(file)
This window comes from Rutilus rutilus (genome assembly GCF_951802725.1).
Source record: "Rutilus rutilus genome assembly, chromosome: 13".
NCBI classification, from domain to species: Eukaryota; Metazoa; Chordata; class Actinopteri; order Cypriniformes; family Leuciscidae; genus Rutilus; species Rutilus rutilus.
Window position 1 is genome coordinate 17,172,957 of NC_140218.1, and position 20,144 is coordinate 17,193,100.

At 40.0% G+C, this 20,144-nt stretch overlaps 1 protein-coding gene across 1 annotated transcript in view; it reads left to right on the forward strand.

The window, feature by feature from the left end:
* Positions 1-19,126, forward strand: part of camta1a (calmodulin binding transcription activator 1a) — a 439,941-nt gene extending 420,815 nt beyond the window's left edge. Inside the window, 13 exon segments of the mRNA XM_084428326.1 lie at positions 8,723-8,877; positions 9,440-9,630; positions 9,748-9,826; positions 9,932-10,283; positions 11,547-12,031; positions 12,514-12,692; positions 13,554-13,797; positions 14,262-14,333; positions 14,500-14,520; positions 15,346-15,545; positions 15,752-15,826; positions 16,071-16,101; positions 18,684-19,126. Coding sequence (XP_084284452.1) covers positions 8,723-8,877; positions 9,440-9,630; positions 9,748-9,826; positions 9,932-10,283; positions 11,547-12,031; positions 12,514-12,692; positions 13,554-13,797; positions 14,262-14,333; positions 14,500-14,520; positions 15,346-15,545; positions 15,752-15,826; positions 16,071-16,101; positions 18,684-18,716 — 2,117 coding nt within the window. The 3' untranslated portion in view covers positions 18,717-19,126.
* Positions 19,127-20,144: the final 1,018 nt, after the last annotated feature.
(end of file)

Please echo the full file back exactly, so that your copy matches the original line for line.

This window comes from Rutilus rutilus (genome assembly GCF_951802725.1).
Source record: "Rutilus rutilus genome assembly, chromosome: 13".
NCBI classification, from domain to species: Eukaryota; Metazoa; Chordata; class Actinopteri; order Cypriniformes; family Leuciscidae; genus Rutilus; species Rutilus rutilus.
Window position 1 is genome coordinate 17,172,957 of NC_140218.1, and position 20,144 is coordinate 17,193,100.

At 40.0% G+C, this 20,144-nt stretch overlaps 1 protein-coding gene across 1 annotated transcript in view; it reads left to right on the forward strand.

The window, feature by feature from the left end:
* Positions 1-19,126, forward strand: part of camta1a (calmodulin binding transcription activator 1a) — a 439,941-nt gene extending 420,815 nt beyond the window's left edge. Inside the window, 13 exon segments of the mRNA XM_084428326.1 lie at positions 8,723-8,877; positions 9,440-9,630; positions 9,748-9,826; positions 9,932-10,283; positions 11,547-12,031; positions 12,514-12,692; positions 13,554-13,797; positions 14,262-14,333; positions 14,500-14,520; positions 15,346-15,545; positions 15,752-15,826; positions 16,071-16,101; positions 18,684-19,126. Coding sequence (XP_084284452.1) covers positions 8,723-8,877; positions 9,440-9,630; positions 9,748-9,826; positions 9,932-10,283; positions 11,547-12,031; positions 12,514-12,692; positions 13,554-13,797; positions 14,262-14,333; positions 14,500-14,520; positions 15,346-15,545; positions 15,752-15,826; positions 16,071-16,101; positions 18,684-18,716 — 2,117 coding nt within the window. The 3' untranslated portion in view covers positions 18,717-19,126.
* Positions 19,127-20,144: the final 1,018 nt, after the last annotated feature.